If you commit fraud, you could face state and federal charges. Here's a short news report about a woman who is facing penalties in state and through the federal government for actively misusing her government-issued credit card.
Fraud crimes are significant because they are federal crimes. Federal crimes have their own penalties, which often come with prison sentences.
Fraud used to be mostly matters of confidence scams and doctored accounts for businesses. Georgia has also seen its share of insurance fraud cases related to arson and other crimes. Now, the effectiveness of widespread digital networks can make fraud a matter as simple as a few clicks of a mouse.
Federal fraud charges can create serious problems for you. If you are convicted, it could mean spending years in prison and having hefty fines and penalties to pay. You may struggle to maintain your friendships and relationships. In all, you could truly lose everything.
Fraud is a federal offense, which means that you could face serious penalties if you are accused of the offense and convicted for it. With fraud offenses, there must be some kind of false statement. You must also misrepresent a product or be deceitful in some way.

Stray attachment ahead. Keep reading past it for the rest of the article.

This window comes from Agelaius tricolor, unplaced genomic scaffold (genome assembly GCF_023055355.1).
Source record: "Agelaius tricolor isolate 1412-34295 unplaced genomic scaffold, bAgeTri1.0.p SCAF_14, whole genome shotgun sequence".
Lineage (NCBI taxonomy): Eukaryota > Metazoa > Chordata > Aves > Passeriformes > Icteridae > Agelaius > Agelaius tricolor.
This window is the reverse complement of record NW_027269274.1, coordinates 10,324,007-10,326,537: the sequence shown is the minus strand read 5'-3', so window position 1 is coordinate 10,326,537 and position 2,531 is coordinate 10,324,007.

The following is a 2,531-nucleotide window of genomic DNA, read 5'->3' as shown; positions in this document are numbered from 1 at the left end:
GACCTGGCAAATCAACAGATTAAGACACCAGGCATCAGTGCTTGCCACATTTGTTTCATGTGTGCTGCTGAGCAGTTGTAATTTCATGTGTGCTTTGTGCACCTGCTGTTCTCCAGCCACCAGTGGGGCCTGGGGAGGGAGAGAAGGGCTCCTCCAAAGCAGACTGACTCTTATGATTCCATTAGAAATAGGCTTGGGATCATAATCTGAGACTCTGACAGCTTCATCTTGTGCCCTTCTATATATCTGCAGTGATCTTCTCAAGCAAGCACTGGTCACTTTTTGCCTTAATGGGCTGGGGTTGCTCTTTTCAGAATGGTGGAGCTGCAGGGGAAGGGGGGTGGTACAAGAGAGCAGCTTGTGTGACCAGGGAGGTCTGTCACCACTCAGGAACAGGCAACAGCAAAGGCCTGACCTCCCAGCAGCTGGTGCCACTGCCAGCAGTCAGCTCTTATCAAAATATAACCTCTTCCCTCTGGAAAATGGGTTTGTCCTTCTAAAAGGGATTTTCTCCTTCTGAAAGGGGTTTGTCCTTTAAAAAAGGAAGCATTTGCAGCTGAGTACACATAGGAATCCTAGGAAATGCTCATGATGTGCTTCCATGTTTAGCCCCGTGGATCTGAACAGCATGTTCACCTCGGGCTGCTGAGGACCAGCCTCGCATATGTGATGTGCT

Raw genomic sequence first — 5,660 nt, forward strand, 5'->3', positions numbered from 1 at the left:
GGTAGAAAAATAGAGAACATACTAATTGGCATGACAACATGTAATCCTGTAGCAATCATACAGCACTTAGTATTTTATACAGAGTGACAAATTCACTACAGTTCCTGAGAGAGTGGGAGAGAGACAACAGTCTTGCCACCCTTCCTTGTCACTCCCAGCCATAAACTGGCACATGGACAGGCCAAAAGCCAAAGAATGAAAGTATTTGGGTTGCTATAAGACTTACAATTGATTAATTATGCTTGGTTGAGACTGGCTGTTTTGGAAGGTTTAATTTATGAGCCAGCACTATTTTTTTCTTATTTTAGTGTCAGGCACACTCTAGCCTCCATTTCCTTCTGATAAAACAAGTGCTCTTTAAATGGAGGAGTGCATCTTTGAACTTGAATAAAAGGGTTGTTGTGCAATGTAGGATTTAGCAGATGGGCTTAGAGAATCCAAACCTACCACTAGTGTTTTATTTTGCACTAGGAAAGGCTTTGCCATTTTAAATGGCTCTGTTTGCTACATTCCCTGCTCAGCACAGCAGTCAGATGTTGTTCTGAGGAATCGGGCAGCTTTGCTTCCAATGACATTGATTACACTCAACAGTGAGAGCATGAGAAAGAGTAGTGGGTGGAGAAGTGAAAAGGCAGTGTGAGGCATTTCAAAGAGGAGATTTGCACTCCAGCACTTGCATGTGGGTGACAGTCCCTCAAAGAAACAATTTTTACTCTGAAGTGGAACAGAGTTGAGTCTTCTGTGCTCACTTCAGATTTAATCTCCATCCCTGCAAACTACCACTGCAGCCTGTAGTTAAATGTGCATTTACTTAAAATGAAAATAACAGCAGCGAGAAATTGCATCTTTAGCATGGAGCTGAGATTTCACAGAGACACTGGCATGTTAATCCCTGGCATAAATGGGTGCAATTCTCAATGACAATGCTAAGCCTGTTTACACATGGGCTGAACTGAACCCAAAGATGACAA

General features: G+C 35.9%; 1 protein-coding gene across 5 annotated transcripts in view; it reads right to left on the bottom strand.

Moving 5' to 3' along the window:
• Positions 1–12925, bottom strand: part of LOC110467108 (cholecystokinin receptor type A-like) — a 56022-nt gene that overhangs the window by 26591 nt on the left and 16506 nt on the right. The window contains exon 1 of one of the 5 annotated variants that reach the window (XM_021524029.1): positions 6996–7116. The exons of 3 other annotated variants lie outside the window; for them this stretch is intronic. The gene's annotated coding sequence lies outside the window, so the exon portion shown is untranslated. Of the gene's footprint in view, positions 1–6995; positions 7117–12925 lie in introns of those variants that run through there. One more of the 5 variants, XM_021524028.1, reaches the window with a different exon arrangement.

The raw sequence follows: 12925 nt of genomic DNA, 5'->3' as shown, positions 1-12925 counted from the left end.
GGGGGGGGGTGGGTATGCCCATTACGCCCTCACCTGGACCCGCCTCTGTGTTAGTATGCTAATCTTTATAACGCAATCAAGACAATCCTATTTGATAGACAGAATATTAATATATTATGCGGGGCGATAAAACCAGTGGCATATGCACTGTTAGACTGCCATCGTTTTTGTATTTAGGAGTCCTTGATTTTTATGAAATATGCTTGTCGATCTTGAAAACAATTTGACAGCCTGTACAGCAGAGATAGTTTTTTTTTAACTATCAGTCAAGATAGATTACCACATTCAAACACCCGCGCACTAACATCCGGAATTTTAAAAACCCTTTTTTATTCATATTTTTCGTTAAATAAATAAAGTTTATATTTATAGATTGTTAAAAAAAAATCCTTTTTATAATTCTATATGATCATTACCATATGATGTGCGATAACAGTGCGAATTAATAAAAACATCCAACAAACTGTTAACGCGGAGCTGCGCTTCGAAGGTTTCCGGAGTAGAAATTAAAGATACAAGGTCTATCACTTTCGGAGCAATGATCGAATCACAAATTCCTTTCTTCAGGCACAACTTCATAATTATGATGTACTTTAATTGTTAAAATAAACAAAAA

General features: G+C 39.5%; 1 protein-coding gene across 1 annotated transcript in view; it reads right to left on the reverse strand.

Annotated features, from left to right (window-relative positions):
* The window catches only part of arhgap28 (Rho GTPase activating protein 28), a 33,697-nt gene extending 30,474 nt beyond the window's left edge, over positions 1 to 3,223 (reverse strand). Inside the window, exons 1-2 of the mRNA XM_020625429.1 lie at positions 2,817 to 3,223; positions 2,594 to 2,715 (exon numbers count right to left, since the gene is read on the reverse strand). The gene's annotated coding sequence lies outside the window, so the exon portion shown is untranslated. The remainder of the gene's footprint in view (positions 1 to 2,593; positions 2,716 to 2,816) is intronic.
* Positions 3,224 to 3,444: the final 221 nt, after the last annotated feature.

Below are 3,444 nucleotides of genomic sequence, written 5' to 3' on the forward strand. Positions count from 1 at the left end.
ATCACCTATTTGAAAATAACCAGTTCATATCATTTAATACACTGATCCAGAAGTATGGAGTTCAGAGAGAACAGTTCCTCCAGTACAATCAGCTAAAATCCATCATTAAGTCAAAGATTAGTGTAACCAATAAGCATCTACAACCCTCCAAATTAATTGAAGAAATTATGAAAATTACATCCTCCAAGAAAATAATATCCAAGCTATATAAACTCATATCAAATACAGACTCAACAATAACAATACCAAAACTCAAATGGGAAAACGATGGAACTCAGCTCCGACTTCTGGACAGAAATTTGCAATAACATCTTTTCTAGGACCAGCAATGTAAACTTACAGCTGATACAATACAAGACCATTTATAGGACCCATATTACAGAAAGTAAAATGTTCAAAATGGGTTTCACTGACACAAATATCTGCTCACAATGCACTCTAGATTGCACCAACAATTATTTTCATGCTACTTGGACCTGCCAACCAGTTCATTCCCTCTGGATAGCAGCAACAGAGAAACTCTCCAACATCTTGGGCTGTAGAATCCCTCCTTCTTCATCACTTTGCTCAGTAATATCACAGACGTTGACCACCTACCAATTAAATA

Tax fraud, a type of federal fraud, is the intentional attempt to avoid paying taxes to the United States government. Generally speaking, this form of fraud typically results in fines and the possibility of imprisonment.
Facing fraud allegations is never a simple experience, and even once you overcome them, the allegations themselves may leave a mark on your personal and professional reputation.
Fraud in the general sense refers to a dishonest action by someone who manipulates the truth, omits or misrepresents important information for the purposes of financial gain. Those who are found guilty of fraud may be punished with fines, prison time or a requirement to provide financial restitution to the parties that were harmed.